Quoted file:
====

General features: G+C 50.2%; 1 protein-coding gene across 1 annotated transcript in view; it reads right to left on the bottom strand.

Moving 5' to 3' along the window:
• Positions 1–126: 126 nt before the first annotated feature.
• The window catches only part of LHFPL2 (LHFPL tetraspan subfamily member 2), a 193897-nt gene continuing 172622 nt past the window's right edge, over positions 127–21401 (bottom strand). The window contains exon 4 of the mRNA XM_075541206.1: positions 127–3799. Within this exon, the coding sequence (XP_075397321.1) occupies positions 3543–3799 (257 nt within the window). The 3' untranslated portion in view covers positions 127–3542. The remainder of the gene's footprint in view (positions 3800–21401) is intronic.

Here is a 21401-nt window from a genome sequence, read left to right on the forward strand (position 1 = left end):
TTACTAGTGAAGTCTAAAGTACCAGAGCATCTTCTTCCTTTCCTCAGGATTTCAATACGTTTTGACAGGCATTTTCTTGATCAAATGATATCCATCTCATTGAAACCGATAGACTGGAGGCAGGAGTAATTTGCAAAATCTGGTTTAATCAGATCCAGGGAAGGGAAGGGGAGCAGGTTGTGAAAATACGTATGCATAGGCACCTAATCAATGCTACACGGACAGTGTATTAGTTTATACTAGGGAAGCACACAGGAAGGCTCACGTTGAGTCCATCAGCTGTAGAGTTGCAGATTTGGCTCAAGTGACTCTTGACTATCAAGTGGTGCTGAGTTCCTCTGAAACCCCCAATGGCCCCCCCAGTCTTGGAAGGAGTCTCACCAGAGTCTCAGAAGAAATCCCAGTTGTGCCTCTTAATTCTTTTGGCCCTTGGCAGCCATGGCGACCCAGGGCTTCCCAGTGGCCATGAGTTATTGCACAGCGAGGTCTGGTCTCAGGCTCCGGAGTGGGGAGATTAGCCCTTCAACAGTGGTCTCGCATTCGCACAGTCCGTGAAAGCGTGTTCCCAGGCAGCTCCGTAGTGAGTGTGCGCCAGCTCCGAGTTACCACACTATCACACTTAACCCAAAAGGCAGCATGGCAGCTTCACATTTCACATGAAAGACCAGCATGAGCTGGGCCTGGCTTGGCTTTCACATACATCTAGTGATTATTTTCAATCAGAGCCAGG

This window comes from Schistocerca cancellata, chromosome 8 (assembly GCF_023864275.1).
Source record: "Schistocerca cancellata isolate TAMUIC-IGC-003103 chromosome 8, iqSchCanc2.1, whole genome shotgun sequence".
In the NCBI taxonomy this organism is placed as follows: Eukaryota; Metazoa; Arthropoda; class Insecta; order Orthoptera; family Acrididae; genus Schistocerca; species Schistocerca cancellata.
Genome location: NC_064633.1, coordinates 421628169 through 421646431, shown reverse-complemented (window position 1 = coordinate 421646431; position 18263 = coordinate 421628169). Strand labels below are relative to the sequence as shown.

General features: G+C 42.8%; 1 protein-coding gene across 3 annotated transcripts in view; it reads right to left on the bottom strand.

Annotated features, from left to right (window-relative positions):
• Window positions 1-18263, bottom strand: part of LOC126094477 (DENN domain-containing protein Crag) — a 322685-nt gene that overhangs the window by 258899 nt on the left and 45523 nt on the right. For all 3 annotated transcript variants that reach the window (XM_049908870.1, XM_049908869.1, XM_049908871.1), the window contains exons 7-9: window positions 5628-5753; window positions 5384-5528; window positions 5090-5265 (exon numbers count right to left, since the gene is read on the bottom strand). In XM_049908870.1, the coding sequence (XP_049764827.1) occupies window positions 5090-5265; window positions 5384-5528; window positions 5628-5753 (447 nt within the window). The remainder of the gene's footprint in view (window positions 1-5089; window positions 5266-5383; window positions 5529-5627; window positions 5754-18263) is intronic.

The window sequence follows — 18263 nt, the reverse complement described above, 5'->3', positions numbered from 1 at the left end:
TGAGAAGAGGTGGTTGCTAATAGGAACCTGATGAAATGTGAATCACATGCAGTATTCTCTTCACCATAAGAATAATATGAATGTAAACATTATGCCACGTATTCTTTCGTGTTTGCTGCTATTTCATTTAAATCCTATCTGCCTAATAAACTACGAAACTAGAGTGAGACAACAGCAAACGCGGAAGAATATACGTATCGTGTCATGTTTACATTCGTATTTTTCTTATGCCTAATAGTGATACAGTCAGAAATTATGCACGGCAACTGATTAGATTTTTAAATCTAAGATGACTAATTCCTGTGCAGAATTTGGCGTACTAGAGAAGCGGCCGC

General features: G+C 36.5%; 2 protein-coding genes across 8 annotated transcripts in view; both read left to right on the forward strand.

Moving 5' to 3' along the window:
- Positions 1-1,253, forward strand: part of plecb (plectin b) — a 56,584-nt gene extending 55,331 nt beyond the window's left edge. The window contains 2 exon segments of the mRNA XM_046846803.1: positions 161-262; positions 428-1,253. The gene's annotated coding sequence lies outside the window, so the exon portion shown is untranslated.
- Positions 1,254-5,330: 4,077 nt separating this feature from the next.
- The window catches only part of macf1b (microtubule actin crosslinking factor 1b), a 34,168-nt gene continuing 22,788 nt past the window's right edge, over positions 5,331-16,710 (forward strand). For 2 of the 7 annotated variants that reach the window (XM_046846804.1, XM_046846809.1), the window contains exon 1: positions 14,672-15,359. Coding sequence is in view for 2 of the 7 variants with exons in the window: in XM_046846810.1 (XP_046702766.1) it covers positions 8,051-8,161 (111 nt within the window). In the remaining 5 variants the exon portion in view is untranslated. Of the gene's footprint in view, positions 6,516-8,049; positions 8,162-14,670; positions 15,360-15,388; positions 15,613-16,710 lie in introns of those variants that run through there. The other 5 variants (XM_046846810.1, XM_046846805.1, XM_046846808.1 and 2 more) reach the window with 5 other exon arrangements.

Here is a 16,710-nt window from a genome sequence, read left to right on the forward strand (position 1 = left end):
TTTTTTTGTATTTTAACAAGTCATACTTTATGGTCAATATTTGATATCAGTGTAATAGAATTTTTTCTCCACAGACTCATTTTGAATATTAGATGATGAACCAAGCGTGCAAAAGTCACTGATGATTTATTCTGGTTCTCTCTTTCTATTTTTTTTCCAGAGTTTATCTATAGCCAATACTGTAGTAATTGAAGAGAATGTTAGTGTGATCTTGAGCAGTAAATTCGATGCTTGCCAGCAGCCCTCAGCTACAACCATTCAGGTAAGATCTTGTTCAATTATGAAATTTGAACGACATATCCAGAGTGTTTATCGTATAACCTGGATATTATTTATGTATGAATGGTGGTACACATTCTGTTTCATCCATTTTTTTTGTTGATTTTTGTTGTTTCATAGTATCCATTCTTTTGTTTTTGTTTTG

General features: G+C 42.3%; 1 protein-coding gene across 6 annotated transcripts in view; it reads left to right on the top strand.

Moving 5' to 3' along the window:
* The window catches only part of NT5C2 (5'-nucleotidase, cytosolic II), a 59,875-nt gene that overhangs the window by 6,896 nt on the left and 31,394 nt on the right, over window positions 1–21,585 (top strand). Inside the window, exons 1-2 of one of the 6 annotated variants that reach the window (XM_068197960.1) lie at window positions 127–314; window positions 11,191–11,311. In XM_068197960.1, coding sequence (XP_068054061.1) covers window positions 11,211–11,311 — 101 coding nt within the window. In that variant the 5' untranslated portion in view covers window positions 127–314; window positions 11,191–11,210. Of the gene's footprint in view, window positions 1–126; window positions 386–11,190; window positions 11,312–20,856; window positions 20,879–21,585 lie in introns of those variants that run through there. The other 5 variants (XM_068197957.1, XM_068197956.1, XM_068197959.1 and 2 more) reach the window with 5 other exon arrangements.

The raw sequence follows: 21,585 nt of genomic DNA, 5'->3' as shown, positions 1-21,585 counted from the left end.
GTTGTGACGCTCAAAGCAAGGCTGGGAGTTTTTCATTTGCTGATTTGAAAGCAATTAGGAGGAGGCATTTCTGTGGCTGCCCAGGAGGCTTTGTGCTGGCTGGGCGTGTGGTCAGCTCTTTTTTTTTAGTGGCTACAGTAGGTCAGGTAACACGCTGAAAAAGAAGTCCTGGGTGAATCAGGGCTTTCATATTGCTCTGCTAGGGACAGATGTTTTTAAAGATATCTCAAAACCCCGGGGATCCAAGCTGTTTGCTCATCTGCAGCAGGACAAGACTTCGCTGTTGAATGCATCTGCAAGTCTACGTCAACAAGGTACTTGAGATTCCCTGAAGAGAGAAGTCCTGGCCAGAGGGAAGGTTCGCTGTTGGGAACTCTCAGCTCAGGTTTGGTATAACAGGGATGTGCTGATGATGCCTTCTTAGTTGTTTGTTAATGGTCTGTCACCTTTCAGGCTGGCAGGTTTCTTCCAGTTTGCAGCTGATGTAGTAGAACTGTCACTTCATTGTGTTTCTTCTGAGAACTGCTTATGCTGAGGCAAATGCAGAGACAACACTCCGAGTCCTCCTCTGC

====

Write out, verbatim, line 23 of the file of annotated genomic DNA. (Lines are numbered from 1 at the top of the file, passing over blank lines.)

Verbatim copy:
General features: G+C 42.3%; 1 protein-coding gene across 6 annotated transcripts in view; it reads left to right on the top strand.